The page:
Friday, September 22, 2006

A Good Point

Over at EconLog, Bryan Caplan makes an interesting obervation:

"Contrary to popular belief, Big Business often supports federal regulation. Economists' standard explanation: Regulation either directly restricts competition, or indirectly imposes a greater burden on smaller businesses. But there is another important reason why Big Business supports federal regulation that economists often overlook: To avoid the enormous transactions costs of dealing with 50 different sets of state regulation, and thousands of different sets of local regulation."

This poses a problem for my proposal for libertarians to support federalism. Because increased federalism would likely create a large set of differing regulations, this could impose greater costs on businesses than the more uniform federal regulation, however burdonsome the latter may be.

A plausible responce is that competition among states to attract business will result in more liberal regulation, as most companies can easily leave a state if the regulations are overly burdonsome.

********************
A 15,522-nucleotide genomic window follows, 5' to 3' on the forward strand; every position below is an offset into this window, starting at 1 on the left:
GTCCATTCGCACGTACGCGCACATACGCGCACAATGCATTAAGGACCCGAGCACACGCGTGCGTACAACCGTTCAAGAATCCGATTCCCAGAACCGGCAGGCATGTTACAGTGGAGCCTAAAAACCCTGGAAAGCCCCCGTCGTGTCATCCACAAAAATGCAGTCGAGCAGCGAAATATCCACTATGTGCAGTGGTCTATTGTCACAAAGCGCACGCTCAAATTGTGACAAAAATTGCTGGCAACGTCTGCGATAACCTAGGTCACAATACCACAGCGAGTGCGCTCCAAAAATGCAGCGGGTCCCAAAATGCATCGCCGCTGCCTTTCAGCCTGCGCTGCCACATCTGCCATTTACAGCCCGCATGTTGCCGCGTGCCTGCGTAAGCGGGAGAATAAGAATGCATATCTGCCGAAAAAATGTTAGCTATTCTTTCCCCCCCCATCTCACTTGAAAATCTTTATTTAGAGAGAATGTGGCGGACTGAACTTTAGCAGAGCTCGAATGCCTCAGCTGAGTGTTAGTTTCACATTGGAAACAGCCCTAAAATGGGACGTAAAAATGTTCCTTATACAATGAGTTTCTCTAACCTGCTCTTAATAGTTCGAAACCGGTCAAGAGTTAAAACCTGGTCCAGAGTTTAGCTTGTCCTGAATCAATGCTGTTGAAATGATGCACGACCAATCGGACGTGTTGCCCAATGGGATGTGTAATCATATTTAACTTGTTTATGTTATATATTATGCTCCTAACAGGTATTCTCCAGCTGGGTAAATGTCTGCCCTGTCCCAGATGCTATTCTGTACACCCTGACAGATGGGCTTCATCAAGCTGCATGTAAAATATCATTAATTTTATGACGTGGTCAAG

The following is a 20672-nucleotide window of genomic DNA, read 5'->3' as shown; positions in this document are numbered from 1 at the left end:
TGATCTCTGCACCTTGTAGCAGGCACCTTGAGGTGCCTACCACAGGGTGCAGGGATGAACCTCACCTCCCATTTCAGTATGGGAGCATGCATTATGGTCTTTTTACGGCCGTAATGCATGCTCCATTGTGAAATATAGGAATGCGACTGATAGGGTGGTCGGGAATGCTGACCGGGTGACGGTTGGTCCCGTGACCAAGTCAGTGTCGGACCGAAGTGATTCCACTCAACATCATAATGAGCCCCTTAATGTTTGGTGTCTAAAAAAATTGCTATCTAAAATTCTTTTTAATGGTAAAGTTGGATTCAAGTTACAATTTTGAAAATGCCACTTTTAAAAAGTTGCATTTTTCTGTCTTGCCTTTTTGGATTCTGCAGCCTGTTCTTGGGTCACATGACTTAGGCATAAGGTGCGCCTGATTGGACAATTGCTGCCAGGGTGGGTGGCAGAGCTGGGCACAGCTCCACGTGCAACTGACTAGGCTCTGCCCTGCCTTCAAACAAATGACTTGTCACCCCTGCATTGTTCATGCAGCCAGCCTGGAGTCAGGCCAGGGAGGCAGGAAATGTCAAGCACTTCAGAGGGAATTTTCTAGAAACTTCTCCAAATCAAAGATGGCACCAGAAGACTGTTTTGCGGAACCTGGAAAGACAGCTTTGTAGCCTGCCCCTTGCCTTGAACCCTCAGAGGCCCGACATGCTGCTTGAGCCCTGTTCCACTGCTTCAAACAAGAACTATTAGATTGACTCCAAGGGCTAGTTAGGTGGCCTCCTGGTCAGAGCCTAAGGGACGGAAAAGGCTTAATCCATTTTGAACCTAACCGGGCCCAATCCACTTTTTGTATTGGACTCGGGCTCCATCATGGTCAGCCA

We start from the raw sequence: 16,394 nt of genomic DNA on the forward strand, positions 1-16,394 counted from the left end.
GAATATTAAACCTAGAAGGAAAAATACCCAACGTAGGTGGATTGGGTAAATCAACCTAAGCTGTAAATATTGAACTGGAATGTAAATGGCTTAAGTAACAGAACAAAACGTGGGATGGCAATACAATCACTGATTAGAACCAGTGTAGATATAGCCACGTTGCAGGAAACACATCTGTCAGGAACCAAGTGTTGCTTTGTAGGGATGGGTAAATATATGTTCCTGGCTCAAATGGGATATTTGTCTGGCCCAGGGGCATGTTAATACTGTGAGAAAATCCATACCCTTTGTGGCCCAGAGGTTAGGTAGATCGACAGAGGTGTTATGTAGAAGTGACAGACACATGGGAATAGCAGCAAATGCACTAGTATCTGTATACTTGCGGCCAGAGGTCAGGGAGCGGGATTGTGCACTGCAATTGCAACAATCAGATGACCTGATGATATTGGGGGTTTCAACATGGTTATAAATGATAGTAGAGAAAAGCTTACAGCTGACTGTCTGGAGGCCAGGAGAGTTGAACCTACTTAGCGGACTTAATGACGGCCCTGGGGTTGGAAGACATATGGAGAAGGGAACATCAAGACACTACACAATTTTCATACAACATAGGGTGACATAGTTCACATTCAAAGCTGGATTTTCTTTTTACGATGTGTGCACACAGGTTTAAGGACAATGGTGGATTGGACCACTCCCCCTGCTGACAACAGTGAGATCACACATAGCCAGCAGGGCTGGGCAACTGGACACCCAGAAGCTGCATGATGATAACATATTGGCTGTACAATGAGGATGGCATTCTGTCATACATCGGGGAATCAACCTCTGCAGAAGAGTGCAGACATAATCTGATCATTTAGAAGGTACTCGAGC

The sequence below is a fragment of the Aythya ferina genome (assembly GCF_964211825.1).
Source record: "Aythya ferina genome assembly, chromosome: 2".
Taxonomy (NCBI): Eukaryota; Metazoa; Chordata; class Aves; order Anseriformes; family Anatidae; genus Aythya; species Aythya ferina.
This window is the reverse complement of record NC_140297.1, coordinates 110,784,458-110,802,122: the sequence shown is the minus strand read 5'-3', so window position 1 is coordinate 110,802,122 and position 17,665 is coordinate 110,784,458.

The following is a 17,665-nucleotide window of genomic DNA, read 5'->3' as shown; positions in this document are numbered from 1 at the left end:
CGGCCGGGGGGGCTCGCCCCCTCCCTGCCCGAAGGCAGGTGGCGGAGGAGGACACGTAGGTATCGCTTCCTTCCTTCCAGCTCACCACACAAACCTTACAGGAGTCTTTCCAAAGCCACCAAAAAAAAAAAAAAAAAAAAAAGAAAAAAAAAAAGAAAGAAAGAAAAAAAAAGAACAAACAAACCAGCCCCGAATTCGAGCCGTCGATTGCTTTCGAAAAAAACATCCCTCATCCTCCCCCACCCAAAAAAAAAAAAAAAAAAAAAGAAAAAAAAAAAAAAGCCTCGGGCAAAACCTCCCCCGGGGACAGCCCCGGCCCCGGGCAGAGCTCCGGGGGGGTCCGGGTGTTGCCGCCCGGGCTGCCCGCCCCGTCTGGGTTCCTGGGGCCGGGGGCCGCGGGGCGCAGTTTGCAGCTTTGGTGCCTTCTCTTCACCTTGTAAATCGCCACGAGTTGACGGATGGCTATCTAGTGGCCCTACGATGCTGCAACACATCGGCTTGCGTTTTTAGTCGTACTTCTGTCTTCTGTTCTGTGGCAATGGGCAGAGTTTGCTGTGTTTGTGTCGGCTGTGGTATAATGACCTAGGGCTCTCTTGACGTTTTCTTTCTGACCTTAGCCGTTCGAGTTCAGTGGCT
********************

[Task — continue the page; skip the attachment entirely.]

Thursday, September 21, 2006

No Libertarianism Without More Libertarians

I'm beginning to think that a more libertarian society will never be possible without more libertarians. This should be obvious, I suppose, but it's a point I don't encounter very often. The fact is that most people in this country believe the Federal Government should do all sorts of things beyond the enforcment of common law and national defense.

The first step for libertarians, I think, is to argue for federalism. This is where the aliance between libertarians and conservatives may have some purpose, though how many conservatives really believe in federalism is not clear anymore; the marriage amendment comes to mind.

I don't have much hope, however. I fear there are too many interests with a stake in the power of the Federal Government to allocate wealth and privledge, including the states. Alas, things may have to get much worse before they get better.